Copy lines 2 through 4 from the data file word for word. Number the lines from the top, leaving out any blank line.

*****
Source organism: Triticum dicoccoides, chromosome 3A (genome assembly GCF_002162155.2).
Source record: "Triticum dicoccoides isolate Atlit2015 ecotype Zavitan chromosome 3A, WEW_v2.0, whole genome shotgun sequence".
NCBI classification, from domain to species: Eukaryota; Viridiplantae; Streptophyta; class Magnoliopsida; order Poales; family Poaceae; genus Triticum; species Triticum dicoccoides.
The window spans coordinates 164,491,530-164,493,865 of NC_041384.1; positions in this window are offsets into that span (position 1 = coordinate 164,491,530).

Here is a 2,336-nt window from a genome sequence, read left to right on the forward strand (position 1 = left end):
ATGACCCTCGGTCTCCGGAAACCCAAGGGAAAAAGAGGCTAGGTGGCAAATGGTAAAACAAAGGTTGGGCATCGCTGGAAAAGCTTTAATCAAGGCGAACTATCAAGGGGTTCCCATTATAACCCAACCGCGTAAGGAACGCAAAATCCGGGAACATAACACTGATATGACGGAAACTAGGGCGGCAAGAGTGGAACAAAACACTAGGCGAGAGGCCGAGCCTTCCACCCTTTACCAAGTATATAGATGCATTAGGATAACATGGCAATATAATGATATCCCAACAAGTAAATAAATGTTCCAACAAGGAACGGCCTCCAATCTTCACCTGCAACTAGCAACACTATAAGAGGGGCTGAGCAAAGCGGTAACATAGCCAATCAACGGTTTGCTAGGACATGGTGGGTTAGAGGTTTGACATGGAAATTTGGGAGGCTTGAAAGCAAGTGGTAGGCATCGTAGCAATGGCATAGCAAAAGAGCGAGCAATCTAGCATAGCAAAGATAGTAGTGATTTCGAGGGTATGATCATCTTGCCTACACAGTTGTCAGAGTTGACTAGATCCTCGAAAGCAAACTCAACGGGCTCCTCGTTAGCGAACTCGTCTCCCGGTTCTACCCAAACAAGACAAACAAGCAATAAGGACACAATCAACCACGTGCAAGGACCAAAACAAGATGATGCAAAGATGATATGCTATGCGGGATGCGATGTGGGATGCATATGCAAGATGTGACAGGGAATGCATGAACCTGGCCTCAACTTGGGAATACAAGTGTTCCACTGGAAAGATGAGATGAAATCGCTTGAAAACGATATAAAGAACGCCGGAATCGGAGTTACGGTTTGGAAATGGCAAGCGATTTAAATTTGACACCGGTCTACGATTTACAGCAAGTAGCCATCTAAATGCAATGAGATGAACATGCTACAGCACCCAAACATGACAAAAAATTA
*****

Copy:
Source record: "Triticum dicoccoides isolate Atlit2015 ecotype Zavitan chromosome 3A, WEW_v2.0, whole genome shotgun sequence".
NCBI classification, from domain to species: Eukaryota; Viridiplantae; Streptophyta; class Magnoliopsida; order Poales; family Poaceae; genus Triticum; species Triticum dicoccoides.
The window spans coordinates 164,491,530-164,493,865 of NC_041384.1; positions in this window are offsets into that span (position 1 = coordinate 164,491,530).